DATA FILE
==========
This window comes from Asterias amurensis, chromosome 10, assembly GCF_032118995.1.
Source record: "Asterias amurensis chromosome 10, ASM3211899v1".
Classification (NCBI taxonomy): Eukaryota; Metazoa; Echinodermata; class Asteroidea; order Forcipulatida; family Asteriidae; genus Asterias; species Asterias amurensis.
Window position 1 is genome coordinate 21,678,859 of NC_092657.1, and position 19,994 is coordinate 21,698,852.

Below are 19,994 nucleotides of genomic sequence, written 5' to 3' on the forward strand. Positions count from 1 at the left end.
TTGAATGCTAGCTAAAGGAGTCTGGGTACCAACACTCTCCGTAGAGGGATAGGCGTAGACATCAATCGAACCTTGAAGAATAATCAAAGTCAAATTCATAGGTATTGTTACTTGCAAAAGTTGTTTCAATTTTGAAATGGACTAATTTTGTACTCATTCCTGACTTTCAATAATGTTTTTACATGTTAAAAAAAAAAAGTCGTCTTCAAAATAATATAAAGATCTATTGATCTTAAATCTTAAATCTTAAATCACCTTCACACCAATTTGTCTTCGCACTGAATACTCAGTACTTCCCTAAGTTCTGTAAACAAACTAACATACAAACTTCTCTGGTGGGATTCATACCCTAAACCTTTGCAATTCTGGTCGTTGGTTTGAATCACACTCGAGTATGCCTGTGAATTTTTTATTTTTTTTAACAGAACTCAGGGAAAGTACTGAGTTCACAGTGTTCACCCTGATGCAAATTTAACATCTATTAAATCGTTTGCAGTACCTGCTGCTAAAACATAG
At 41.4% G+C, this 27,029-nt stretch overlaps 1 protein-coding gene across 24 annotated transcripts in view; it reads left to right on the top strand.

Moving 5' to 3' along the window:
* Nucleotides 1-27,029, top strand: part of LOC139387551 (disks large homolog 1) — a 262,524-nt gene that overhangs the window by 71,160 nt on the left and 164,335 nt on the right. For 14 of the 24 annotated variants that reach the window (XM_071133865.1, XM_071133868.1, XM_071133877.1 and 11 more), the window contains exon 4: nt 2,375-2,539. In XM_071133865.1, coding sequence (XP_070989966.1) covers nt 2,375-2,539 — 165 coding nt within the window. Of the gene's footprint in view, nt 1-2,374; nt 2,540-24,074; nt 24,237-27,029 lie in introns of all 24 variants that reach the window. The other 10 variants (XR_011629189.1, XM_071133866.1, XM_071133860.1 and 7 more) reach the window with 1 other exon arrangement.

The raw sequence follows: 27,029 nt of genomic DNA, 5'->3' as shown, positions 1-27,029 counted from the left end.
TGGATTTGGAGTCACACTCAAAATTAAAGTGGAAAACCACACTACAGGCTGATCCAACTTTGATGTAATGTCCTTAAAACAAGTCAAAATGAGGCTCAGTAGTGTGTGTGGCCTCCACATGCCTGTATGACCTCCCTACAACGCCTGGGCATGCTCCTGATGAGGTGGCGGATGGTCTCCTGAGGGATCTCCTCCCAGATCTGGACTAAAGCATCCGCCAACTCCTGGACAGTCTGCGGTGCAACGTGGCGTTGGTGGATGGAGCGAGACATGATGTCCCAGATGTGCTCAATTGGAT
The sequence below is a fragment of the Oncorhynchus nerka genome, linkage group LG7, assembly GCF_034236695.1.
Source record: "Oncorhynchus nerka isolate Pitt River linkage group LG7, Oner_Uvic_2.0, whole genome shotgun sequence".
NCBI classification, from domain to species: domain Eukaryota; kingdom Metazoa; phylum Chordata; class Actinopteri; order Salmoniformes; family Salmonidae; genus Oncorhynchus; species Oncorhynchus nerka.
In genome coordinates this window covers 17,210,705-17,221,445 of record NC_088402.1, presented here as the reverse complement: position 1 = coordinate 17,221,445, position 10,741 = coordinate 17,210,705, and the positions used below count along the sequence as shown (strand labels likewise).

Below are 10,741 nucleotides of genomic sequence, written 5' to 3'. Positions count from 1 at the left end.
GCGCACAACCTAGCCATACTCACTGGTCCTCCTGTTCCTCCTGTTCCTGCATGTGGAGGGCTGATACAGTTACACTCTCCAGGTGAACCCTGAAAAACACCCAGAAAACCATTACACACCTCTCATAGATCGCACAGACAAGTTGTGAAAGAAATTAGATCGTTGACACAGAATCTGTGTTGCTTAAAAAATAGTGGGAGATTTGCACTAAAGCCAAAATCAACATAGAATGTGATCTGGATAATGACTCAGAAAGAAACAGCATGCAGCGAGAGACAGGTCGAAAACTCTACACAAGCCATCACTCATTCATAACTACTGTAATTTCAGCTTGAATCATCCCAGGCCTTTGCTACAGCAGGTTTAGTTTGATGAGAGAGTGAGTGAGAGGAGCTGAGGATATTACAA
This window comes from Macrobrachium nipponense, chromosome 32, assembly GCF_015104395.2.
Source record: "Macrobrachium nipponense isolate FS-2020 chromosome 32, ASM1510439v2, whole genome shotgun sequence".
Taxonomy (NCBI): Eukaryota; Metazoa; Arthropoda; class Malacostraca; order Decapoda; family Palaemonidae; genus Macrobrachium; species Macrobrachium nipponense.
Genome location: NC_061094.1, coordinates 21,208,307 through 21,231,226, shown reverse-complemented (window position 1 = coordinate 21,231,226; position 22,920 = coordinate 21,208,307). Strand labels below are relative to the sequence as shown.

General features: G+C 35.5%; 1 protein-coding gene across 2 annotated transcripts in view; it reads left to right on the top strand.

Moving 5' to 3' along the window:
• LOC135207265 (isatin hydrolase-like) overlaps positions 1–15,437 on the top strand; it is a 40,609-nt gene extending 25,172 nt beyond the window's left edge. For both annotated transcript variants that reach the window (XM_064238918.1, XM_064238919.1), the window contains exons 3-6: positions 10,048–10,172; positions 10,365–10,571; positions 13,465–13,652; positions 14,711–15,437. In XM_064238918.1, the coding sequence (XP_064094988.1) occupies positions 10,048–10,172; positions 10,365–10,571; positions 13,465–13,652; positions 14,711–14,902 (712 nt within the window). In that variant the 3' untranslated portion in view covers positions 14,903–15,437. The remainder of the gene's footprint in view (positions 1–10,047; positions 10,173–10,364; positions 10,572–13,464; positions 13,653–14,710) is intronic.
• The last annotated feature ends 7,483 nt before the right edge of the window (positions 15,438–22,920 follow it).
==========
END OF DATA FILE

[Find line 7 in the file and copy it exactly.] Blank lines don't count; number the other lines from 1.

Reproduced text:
At 41.4% G+C, this 27,029-nt stretch overlaps 1 protein-coding gene across 24 annotated transcripts in view; it reads left to right on the top strand.